It was another volatile week, dominated by the ongoing conflict in Ukraine. As Russian forces slowly advanced and the bombarding of Ukrainian cities continued, markets continued to sell off, especially with Western nations imposing further sanctions on Russia. Commodity prices also soared, amidst disruption to vital commodity exports.
Financial sanctions against Russian individuals, organisations and banks were ratcheted up over the previous weekend and this week from the US, UK, and European Union. Even Switzerland has made an unprecedented move to abandon its historically neutral position in foreign affairs and agreed to sanctions against Russia. Selected Russian banks have also been removed from the international SWIFT messaging system, which enables the smooth transfer of money across borders. In addition, Western leaders have frozen the assets of Russia’s central bank, limiting its ability to access its $630bn of dollar reserves.
In response, Russian assets collapsed. The Russian Rouble plunged as much as 29% against the US dollar at the start of the week, forcing the Russian central bank to double interest rates to 20% in a bid to support the currency. Meanwhile, the main Russian index in Moscow remains shut in an attempt to halt further selling. Russian companies listed on foreign exchanges, particularly in London, had their values essentially wiped out. For example, Sberbank, Russia’s largest bank, plunged 95% on Wednesday on the London market to trade as low as a penny, with other major Russian companies such as Gazprom, Lukoil and Rosneft facing similar declines. Yesterday 27 companies with strong ties to Russia had their trading suspended on the London market.
As of 12pm on Friday, London time, US equities over the week have fallen 0.5%, whilst US technology stocks dropped 1.14%. Closer to the conflict, European stocks dropped 8.92% and UK stocks fell 6.54%. Further out in Asia, the Japanese market fell 1.67%. In Hong Kong, where Coronavirus cases and lockdowns continue, the market fell 3.8%. Australia was an outlier, rising by 1.6%, as the index is dominated by energy and commodity producers which have benefitted from the rise in oil and metals.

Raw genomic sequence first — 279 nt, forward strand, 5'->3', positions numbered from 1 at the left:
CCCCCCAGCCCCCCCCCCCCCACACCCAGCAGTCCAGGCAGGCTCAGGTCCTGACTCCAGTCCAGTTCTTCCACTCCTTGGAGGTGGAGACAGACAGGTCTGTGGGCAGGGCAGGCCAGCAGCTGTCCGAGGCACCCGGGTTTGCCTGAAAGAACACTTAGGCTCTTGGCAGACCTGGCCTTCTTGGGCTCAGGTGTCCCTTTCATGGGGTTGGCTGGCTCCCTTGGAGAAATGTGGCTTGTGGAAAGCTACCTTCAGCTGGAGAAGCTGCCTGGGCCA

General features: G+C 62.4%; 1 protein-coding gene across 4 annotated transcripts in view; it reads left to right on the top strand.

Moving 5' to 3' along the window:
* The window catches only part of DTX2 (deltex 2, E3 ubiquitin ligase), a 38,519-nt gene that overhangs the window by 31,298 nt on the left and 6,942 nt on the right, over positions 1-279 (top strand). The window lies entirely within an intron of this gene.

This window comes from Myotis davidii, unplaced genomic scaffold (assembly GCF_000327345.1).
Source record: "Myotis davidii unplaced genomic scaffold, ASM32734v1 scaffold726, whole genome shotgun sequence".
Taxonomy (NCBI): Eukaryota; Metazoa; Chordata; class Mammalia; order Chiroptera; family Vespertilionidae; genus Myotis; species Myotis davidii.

Despite the economic uncertainty created by Russia’s invasion of Ukraine, Federal Reserve (Fed) Chair Jay Powell, in his testimony to Congress, insisted the central bank would raise interest rates later this month by 0.25%. Whilst commenting that the Fed would proceed with caution given the potential impact of the conflict, Powell justified his proposal citing continued employment gains over the past six months in what has been an “extremely tight” labour market. He also highlighted that consumer price inflation increases were “spreading to a broader range of goods and services”.
Bond yields, which move inversely to their bond prices, all fell significantly as investors sought the safety of core government bonds as equities declined. As of 12pm on Friday, London time, the US 10-year Treasury yield which was trading close to 2%, declined by 17 basis points to 1.78%. Equivalent 10-year German bunds are now trading with yields back in negative territory. The bond yield fell 26 basis points to trade at -0.03%. UK equivalent gilt yields also fell by a similar amount with the 10-year yield falling 18 basis points to trade at 1.28%.
With the potential for further disruption to commodity supply chains from the conflict, US oil prices hit the highest level since 2008 on Thursday. West Texas Intermediate, the US oil benchmark, rose as much above $116 a barrel, before settling to $111 as of 12pm, London Time. Brent crude oil prices also rallied sharply, by 15.76% to $113 per barrel. In Europe, wholesale natural gas prices reached almost €200 per megawatt-hour while thermal coal surged beyond $400 a tonne. Although Western sanctions on Russia have directly avoided natural resources, trading partners and shipping companies have effectively boycotted Russian commodities to reduce legal and reputational risk. Gold, which investors have bought in a flight to safety, has risen 3.1% over the week.
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